Thinking and doing are intimately connected. As Jacob Bronowski said in "The Ascent of Man", that "the world can only be grasped by action, not by contemplation" (pg. 115). And so "the hand is the cutting edge of the mind" (pg. 116). Modern education theory agrees about the importance of doing something in order to learn about ourselves and the world we live in.
There is no better way to understand who you are, than to examine the groups that accept you as a member, and the people who act as sources of authority in your life. All the important learning in your life is inspired and moderated by the opinions of other people. Your sense of membership helps you choose what is or isn't important. You give time and attention to things that are culturally valuable. The people you associate with determine what forms of knowledge are valid in your eyes, and even what type of questions it's possible to ask.
We've discovered that the ability to read a book or a newspaper does not automatically translate into the ability to read and use the data on a computer screen. First of all there is the problem of coping with the sheer volume of data. Many of us get over 100 email letters a day, but I hear people who get 10 complaining about overload. Information literacy involves the skill to choose from the email and the search engine results, what one needs to give attention too. It also includes the confidence to find and join online groups and to participate in the discussions those groups are having.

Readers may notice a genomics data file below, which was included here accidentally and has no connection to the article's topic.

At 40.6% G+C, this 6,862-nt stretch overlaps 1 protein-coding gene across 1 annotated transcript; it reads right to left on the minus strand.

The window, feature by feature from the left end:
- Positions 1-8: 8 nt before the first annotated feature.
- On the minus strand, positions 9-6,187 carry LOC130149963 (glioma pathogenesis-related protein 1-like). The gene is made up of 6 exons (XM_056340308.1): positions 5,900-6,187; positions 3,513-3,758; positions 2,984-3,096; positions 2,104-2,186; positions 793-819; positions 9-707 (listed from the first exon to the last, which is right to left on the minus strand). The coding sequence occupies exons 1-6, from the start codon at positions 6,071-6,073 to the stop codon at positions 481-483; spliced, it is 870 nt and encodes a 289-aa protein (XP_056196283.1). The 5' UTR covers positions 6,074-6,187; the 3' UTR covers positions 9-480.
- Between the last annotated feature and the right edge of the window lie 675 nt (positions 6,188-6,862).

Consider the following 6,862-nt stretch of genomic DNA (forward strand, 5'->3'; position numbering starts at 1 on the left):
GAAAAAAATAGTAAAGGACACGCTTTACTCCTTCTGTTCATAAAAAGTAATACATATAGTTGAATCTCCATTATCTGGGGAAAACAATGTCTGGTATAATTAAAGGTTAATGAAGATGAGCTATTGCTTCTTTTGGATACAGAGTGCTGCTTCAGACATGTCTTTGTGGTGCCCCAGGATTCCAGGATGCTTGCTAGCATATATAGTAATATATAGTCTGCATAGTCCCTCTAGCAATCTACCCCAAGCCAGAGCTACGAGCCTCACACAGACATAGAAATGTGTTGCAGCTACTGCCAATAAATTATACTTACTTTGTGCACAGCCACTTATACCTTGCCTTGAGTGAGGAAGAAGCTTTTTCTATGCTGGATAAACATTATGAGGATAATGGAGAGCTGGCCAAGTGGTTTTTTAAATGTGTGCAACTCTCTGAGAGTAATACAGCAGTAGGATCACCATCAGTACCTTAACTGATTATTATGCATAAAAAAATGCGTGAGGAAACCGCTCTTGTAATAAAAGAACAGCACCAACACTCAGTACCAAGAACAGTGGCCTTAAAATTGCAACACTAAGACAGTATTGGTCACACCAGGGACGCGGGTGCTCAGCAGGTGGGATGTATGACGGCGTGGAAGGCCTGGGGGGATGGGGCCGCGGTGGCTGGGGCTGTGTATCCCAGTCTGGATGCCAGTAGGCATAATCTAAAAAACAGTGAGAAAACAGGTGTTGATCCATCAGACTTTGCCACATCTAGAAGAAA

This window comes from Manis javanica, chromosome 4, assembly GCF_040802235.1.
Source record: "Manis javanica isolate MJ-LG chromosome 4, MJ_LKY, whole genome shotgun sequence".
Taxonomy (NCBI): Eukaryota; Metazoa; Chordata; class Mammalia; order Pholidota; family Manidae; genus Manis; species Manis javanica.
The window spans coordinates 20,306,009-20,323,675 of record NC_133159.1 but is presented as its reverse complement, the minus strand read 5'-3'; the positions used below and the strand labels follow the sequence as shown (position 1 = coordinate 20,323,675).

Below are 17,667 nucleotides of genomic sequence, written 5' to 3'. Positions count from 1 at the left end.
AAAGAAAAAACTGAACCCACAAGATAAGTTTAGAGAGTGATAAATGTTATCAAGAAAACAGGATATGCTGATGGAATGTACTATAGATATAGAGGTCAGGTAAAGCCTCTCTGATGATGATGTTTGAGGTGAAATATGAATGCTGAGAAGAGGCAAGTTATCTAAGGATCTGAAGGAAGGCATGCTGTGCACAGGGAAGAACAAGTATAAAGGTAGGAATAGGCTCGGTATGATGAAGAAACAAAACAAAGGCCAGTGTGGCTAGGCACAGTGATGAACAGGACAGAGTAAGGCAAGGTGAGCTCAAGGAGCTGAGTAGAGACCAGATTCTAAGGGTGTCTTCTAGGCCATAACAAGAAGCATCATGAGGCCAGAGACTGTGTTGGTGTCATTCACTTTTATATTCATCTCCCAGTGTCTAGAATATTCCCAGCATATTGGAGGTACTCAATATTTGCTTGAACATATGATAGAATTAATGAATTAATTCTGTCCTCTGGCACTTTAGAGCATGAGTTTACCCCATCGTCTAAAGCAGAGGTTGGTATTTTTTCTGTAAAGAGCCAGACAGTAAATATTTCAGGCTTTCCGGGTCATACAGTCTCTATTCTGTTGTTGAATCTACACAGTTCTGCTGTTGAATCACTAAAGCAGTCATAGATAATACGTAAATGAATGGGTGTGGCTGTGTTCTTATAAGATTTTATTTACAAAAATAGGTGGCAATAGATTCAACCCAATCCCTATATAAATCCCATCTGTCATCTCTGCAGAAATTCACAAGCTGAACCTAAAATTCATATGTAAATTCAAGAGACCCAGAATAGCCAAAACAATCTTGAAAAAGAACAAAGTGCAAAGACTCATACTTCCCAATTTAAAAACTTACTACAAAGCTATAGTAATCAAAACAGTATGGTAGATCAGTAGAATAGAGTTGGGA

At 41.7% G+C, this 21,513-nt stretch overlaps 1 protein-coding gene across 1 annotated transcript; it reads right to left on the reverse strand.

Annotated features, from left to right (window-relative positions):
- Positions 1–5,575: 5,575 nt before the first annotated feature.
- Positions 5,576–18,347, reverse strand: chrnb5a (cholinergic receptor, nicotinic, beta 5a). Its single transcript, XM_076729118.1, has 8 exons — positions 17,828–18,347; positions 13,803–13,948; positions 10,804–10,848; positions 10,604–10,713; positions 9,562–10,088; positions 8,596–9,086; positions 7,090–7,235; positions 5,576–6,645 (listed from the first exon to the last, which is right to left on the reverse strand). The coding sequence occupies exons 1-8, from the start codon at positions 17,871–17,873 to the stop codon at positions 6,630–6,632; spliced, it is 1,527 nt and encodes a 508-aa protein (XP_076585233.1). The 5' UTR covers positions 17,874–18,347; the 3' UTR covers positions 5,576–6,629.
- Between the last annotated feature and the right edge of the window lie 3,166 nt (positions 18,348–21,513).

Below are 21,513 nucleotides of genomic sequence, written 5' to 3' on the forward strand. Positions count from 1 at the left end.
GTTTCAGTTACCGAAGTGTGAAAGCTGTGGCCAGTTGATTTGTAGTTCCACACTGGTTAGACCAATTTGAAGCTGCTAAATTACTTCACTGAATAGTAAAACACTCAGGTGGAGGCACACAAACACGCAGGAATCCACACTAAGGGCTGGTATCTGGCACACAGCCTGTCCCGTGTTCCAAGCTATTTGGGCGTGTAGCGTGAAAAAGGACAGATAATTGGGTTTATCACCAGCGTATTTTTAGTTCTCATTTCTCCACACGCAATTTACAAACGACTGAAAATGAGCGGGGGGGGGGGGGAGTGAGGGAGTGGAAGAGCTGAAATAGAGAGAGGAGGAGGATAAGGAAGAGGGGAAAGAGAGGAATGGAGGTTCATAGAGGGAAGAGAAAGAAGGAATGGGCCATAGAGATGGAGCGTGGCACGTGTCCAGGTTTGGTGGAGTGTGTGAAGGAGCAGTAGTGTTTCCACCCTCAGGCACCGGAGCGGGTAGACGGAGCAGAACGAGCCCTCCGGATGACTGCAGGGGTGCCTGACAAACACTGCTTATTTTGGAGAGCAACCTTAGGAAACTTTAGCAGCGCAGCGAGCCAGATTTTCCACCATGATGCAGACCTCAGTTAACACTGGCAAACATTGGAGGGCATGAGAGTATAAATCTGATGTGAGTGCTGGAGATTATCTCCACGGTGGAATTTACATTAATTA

To maintain one's knowledge and skills in today's world each of us needs to build into our lives certain information practices that make it possible to keep engaged with what our professional and social groups are doing. If you do these simple things in a regular way, you will become an information source for others, and the information you personally need will tend to flow your way through the groups you have chosen to join.